New supervisors for local drinking water source protection program
New supervisors named for drinking water source protection program in Ausable Bayfield Maitland Valley Source Protection Region (SPR)
The Ausable Bayfield Maitland Valley Drinking Water Source Protection Region has named new supervisors for the program in this region. Mary Lynn MacDonald and Donna Clarkson have worked for the program for a number of years and they will jointly oversee the local program as Program Co-Supervisors. They are replacing Geoffrey Cade, who has recently been promoted to Water and Planning Manager, with Ausable Bayfield Conservation Authority. The new program supervisors bring knowledge of: the local area; best practices for industrial, institutional, agricultural, and residential properties; and the drinking water source protection program through Ontario’s Clean Water Act, 2006.
MacDonald joined the source protection program in this region in 2007 and facilitated a successful learning program for multi-stakeholder community working groups before assuming other source protection responsibilities – most recently in her capacity as a municipal risk management official for the program. Clarkson, who also serves as a municipal risk management official, joined the program as source protection technician in 2010, initially focusing on drinking water stewardship projects in the region before concentrating on source protection plan implementation.
“We are fortunate to have people within our program who can take over this important role with a seamless transition and can hit the ground running,” said Matt Pearson, Chairman of the Ausable Bayfield Maitland Valley Source Protection Committee. “Mary Lynn and Donna have been a great team for almost a decade and they have much experience at building relationships with municipalities, the source protection committee, and landowners, working collaboratively to find practical ways to reduce risk to drinking water sources.” He said they have “the project management skills and local knowledge to achieve success, in addition to the scientific, technical, and program knowledge they bring – which benefits this region greatly.”
The Program Co-Supervisors say they look forward to continuing the legacy of local protection of drinking water sources and carrying on in the position previously held by Geoff Cade; Jenna Allain; and Cathie Brown. They are looking forward to working even more closely with municipalities, the source protection committee, and landowners and other people living and working in areas close to municipal wells.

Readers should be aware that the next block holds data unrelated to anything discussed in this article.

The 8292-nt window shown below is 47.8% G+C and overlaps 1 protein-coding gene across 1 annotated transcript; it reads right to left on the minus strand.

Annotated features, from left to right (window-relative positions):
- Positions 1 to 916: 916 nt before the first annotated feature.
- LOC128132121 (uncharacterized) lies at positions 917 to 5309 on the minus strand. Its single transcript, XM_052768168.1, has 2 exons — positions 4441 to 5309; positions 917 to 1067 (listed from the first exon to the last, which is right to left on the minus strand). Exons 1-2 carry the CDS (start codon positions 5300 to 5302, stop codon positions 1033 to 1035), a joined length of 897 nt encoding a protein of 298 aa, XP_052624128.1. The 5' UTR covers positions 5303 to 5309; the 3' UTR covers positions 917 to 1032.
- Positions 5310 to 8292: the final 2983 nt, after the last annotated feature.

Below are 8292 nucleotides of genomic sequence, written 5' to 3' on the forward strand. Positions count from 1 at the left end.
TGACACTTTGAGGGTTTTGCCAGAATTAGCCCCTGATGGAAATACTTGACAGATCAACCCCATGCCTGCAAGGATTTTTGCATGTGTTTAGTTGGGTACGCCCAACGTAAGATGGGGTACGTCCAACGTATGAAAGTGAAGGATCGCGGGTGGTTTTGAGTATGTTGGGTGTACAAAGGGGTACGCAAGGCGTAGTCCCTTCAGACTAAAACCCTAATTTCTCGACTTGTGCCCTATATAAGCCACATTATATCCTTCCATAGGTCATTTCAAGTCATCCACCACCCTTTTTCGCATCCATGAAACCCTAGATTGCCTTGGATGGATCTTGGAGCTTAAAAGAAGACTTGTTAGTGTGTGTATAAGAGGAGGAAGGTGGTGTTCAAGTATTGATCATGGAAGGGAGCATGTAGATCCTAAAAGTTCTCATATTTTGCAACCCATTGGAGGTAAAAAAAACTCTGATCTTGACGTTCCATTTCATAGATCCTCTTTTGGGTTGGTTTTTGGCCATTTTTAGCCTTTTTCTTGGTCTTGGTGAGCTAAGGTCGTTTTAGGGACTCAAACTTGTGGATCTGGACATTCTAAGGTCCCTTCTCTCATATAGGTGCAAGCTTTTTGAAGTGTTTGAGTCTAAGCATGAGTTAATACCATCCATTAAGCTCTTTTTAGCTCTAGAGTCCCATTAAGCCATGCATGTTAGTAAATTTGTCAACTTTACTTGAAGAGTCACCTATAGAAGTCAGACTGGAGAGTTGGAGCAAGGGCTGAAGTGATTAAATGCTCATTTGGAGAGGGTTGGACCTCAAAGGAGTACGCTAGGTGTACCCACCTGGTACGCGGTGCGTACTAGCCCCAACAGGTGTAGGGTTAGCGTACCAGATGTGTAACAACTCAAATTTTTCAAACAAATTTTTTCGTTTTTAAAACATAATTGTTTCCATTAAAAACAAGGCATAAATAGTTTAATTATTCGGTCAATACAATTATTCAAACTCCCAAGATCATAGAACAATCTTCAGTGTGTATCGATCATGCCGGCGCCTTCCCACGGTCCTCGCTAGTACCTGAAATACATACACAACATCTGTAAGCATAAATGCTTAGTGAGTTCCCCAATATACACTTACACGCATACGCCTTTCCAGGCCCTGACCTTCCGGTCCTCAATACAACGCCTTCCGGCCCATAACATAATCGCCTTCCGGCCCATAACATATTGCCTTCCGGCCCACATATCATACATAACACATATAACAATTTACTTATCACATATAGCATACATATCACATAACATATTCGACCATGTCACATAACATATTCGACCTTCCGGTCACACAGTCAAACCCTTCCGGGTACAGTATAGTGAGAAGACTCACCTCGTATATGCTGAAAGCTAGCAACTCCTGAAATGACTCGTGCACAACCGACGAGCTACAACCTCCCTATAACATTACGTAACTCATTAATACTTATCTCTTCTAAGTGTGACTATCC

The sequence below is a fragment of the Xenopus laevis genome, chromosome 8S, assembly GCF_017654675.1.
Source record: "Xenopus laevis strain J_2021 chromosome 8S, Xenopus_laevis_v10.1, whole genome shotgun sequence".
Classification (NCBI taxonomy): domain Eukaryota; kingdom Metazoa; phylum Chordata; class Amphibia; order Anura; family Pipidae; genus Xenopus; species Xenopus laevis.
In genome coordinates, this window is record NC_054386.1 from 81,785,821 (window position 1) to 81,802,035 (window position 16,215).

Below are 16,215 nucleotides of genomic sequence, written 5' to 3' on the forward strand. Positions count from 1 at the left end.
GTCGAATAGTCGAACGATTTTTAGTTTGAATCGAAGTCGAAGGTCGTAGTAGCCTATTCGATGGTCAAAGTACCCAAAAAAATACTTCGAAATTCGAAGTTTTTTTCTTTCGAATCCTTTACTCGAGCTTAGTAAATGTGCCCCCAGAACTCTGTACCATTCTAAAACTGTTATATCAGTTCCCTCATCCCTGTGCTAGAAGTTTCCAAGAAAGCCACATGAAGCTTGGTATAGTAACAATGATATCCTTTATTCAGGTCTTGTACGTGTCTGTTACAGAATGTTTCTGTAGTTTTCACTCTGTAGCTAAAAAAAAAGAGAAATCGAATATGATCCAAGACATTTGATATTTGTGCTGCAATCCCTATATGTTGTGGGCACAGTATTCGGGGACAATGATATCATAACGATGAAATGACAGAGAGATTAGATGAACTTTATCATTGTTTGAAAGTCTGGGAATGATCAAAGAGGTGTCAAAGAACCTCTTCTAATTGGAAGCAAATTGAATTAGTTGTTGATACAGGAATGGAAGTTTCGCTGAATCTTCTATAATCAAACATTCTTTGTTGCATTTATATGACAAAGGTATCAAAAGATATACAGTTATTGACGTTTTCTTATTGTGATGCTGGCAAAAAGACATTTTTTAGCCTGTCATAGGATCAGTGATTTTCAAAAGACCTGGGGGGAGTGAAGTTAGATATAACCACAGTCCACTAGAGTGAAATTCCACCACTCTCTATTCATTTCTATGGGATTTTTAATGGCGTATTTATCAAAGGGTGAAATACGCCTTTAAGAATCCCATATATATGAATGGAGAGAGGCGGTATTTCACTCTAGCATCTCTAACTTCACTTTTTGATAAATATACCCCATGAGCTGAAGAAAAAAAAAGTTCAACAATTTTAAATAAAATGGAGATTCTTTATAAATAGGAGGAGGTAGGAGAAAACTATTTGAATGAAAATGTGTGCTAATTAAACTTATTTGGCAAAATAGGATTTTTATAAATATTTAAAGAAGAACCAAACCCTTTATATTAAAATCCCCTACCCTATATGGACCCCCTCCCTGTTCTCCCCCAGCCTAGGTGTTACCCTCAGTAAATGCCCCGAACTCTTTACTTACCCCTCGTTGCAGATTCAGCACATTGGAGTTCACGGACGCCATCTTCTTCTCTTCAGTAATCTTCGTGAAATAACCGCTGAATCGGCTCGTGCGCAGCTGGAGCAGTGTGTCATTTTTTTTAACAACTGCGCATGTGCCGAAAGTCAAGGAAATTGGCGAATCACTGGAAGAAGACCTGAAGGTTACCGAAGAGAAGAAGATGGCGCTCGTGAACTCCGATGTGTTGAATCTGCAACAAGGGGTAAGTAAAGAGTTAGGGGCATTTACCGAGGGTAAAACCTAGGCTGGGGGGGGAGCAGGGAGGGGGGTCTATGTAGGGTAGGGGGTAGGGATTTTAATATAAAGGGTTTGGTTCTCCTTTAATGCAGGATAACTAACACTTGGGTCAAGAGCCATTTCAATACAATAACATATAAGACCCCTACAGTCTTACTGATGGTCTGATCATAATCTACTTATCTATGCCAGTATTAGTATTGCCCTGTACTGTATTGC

Both Clarkson and MacDonald are University of Guelph graduates who grew up on farms (MacDonald still actively farms), live in our rural communities, and are active community members. Their wealth of experience in other fields as well as previous work with municipal and provincial programs gives them a broad knowledge base on which to draw. Being connected in the community keeps them in touch with local changes happening in wellhead protection areas, according to the committee.
The Ausable Bayfield Maitland Valley Drinking Water Source Protection Committee is a 15-member committee in addition to the Chair. The committee was Ontario’s first SPC. The members have worked with the public since 2007 to create local terms of reference, assessment reports, and source protection plans. This work is made possible by the Ontario Clean Water Act, 2006. The Province of Ontario approved the locally developed source protection plans on January 19, 2015. The plans took effect on April 1, 2015. Plan policies address 21 activities (such as fuel or chemical storage; among others) that can pose a significant threat to municipal drinking water sources in certain circumstances (for example, in certain quantities and in the most vulnerable locations such as municipal wellhead protection areas).
There are four types of vulnerable areas. They are wellhead protection areas (zones of protection around municipal wells, to protect groundwater); surface water intake protection zones (in this region, around Lake Huron intakes); significant groundwater recharge areas; and highly vulnerable aquifers. Activities in vulnerable areas are assessed as low, moderate or significant threats to municipal drinking water sources. In this region, significant threats to drinking water are only found in wellhead protection area zones A, B, and C. Plan policies in those relatively small areas reduce risk by using tools ranging from education and outreach, to risk management plans, to restricted land uses, or prohibition of some activities in some cases.
To find out about wellhead protection areas, assessment reports, and source protection plans, visit sourcewaterinfo.on.ca.